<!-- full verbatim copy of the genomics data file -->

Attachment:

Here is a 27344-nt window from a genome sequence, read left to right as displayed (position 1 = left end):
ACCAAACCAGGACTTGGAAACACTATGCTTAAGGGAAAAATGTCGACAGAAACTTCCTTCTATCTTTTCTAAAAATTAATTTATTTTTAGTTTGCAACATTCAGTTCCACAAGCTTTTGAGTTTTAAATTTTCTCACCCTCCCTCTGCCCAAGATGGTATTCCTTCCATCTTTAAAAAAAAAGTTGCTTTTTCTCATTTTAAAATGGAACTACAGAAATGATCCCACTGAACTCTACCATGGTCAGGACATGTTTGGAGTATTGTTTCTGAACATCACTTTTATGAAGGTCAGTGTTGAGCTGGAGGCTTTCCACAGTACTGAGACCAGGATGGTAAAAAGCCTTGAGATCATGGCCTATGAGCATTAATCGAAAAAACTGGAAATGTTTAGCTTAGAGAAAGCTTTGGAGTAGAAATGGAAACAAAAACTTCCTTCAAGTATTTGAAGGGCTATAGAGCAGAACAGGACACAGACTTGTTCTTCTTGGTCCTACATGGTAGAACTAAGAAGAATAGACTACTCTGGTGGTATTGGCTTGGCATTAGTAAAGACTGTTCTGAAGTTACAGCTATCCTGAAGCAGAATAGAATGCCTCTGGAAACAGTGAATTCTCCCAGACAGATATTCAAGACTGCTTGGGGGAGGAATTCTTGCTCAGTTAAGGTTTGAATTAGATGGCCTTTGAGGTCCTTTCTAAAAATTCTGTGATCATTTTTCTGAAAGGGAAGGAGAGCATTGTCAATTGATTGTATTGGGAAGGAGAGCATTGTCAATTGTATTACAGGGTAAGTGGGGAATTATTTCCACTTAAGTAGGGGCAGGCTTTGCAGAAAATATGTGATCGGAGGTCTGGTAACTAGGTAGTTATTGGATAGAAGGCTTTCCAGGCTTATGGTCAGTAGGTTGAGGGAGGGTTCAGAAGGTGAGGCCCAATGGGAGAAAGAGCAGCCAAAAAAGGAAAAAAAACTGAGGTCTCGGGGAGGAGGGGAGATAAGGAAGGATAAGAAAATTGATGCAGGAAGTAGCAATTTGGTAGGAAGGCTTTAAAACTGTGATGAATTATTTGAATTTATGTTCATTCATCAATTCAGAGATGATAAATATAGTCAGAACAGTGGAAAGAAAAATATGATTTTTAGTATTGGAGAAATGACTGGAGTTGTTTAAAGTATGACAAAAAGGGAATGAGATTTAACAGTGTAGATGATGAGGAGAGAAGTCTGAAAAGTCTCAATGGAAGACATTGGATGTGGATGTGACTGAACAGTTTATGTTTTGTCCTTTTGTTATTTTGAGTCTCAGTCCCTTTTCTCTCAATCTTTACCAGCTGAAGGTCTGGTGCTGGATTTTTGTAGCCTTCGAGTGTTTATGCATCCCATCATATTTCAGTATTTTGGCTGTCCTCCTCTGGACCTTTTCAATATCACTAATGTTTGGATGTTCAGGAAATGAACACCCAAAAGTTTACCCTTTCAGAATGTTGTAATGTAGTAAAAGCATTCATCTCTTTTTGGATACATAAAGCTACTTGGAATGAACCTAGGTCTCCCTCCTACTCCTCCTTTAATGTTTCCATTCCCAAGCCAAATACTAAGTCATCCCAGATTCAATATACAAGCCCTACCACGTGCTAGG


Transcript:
Here is a 27344-nt window from a genome sequence, read left to right as displayed (position 1 = left end):
ACCAAACCAGGACTTGGAAACACTATGCTTAAGGGAAAAATGTCGACAGAAACTTCCTTCTATCTTTTCTAAAAATTAATTTATTTTTAGTTTGCAACATTCAGTTCCACAAGCTTTTGAGTTTTAAATTTTCTCACCCTCCCTCTGCCCAAGATGGTATTCCTTCCATCTTTAAAAAAAAAGTTGCTTTTTCTCATTTTAAAATGGAACTACAGAAATGATCCCACTGAACTCTACCATGGTCAGGACATGTTTGGAGTATTGTTTCTGAACATCACTTTTATGAAGGTCAGTGTTGAGCTGGAGGCTTTCCACAGTACTGAGACCAGGATGGTAAAAAGCCTTGAGATCATGGCCTATGAGCATTAATCGAAAAAACTGGAAATGTTTAGCTTAGAGAAAGCTTTGGAGTAGAAATGGAAACAAAAACTTCCTTCAAGTATTTGAAGGGCTATAGAGCAGAACAGGACACAGACTTGTTCTTCTTGGTCCTACATGGTAGAACTAAGAAGAATAGACTACTCTGGTGGTATTGGCTTGGCATTAGTAAAGACTGTTCTGAAGTTACAGCTATCCTGAAGCAGAATAGAATGCCTCTGGAAACAGTGAATTCTCCCAGACAGATATTCAAGACTGCTTGGGGGAGGAATTCTTGCTCAGTTAAGGTTTGAATTAGATGGCCTTTGAGGTCCTTTCTAAAAATTCTGTGATCATTTTTCTGAAAGGGAAGGAGAGCATTGTCAATTGATTGTATTGGGAAGGAGAGCATTGTCAATTGTATTACAGGGTAAGTGGGGAATTATTTCCACTTAAGTAGGGGCAGGCTTTGCAGAAAATATGTGATCGGAGGTCTGGTAACTAGGTAGTTATTGGATAGAAGGCTTTCCAGGCTTATGGTCAGTAGGTTGAGGGAGGGTTCAGAAGGTGAGGCCCAATGGGAGAAAGAGCAGCCAAAAAAGGAAAAAAAACTGAGGTCTCGGGGAGGAGGGGAGATAAGGAAGGATAAGAAAATTGATGCAGGAAGTAGCAATTTGGTAGGAAGGCTTTAAAACTGTGATGAATTATTTGAATTTATGTTCATTCATCAATTCAGAGATGATAAATATAGTCAGAACAGTGGAAAGAAAAATATGATTTTTAGTATTGGAGAAATGACTGGAGTTGTTTAAAGTATGACAAAAAGGGAATGAGATTTAACAGTGTAGATGATGAGGAGAGAAGTCTGAAAAGTCTCAATGGAAGACATTGGATGTGGATGTGACTGAACAGTTTATGTTTTGTCCTTTTGTTATTTTGAGTCTCAGTCCCTTTTCTCTCAATCTTTACCAGCTGAAGGTCTGGTGCTGGATTTTTGTAGCCTTCGAGTGTTTATGCATCCCATCATATTTCAGTATTTTGGCTGTCCTCCTCTGGACCTTTTCAATATCACTAATGTTTGGATGTTCAGGAAATGAACACCCAAAAGTTTACCCTTTCAGAATGTTGTAATGTAGTAAAAGCATTCATCTCTTTTTGGATACATAAAGCTACTTGGAATGAACCTAGGTCTCCCTCCTACTCCTCCTTTAATGTTTCCATTCCCAAGCCAAATACTAAGTCATCCCAGATTCAATATACAAGCCCTACCACGTGCTAGG